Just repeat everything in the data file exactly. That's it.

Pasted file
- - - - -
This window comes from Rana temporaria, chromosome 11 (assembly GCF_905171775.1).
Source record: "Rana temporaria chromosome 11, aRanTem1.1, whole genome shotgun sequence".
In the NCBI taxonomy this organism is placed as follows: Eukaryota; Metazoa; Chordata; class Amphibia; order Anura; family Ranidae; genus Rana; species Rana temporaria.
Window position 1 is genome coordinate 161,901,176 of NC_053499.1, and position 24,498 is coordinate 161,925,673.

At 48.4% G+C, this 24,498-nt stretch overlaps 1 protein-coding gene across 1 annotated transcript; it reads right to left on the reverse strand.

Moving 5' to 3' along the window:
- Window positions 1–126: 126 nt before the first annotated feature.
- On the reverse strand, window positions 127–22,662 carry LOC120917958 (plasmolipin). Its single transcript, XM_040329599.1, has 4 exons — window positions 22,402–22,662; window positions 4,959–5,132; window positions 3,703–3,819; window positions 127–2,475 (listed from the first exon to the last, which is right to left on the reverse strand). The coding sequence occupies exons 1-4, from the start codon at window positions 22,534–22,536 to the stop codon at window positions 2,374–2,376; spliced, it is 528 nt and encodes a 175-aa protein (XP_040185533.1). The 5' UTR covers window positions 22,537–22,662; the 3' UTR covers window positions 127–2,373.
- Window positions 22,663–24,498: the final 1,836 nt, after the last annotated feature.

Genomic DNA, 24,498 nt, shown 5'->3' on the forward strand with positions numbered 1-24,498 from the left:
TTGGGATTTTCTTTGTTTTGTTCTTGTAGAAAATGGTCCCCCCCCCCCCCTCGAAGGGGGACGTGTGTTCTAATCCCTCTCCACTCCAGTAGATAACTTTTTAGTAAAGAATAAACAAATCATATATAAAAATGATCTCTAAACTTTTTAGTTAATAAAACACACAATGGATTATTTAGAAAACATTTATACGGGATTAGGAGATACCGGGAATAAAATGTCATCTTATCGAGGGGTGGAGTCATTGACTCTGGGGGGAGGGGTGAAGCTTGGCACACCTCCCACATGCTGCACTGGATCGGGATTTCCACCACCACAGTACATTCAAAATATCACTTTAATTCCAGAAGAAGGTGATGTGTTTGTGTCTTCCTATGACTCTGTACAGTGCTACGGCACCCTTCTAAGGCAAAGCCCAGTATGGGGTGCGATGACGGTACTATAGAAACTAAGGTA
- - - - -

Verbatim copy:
This window comes from Rana temporaria, chromosome 11 (assembly GCF_905171775.1).
Source record: "Rana temporaria chromosome 11, aRanTem1.1, whole genome shotgun sequence".
In the NCBI taxonomy this organism is placed as follows: Eukaryota; Metazoa; Chordata; class Amphibia; order Anura; family Ranidae; genus Rana; species Rana temporaria.
Window position 1 is genome coordinate 161,901,176 of NC_053499.1, and position 24,498 is coordinate 161,925,673.

At 48.4% G+C, this 24,498-nt stretch overlaps 1 protein-coding gene across 1 annotated transcript; it reads right to left on the reverse strand.

Moving 5' to 3' along the window:
- Window positions 1–126: 126 nt before the first annotated feature.
- On the reverse strand, window positions 127–22,662 carry LOC120917958 (plasmolipin). Its single transcript, XM_040329599.1, has 4 exons — window positions 22,402–22,662; window positions 4,959–5,132; window positions 3,703–3,819; window positions 127–2,475 (listed from the first exon to the last, which is right to left on the reverse strand). The coding sequence occupies exons 1-4, from the start codon at window positions 22,534–22,536 to the stop codon at window positions 2,374–2,376; spliced, it is 528 nt and encodes a 175-aa protein (XP_040185533.1). The 5' UTR covers window positions 22,537–22,662; the 3' UTR covers window positions 127–2,373.
- Window positions 22,663–24,498: the final 1,836 nt, after the last annotated feature.

Genomic DNA, 24,498 nt, shown 5'->3' on the forward strand with positions numbered 1-24,498 from the left:
TTGGGATTTTCTTTGTTTTGTTCTTGTAGAAAATGGTCCCCCCCCCCCCCTCGAAGGGGGACGTGTGTTCTAATCCCTCTCCACTCCAGTAGATAACTTTTTAGTAAAGAATAAACAAATCATATATAAAAATGATCTCTAAACTTTTTAGTTAATAAAACACACAATGGATTATTTAGAAAACATTTATACGGGATTAGGAGATACCGGGAATAAAATGTCATCTTATCGAGGGGTGGAGTCATTGACTCTGGGGGGAGGGGTGAAGCTTGGCACACCTCCCACATGCTGCACTGGATCGGGATTTCCACCACCACAGTACATTCAAAATATCACTTTAATTCCAGAAGAAGGTGATGTGTTTGTGTCTTCCTATGACTCTGTACAGTGCTACGGCACCCTTCTAAGGCAAAGCCCAGTATGGGGTGCGATGACGGTACTATAGAAACTAAGGTA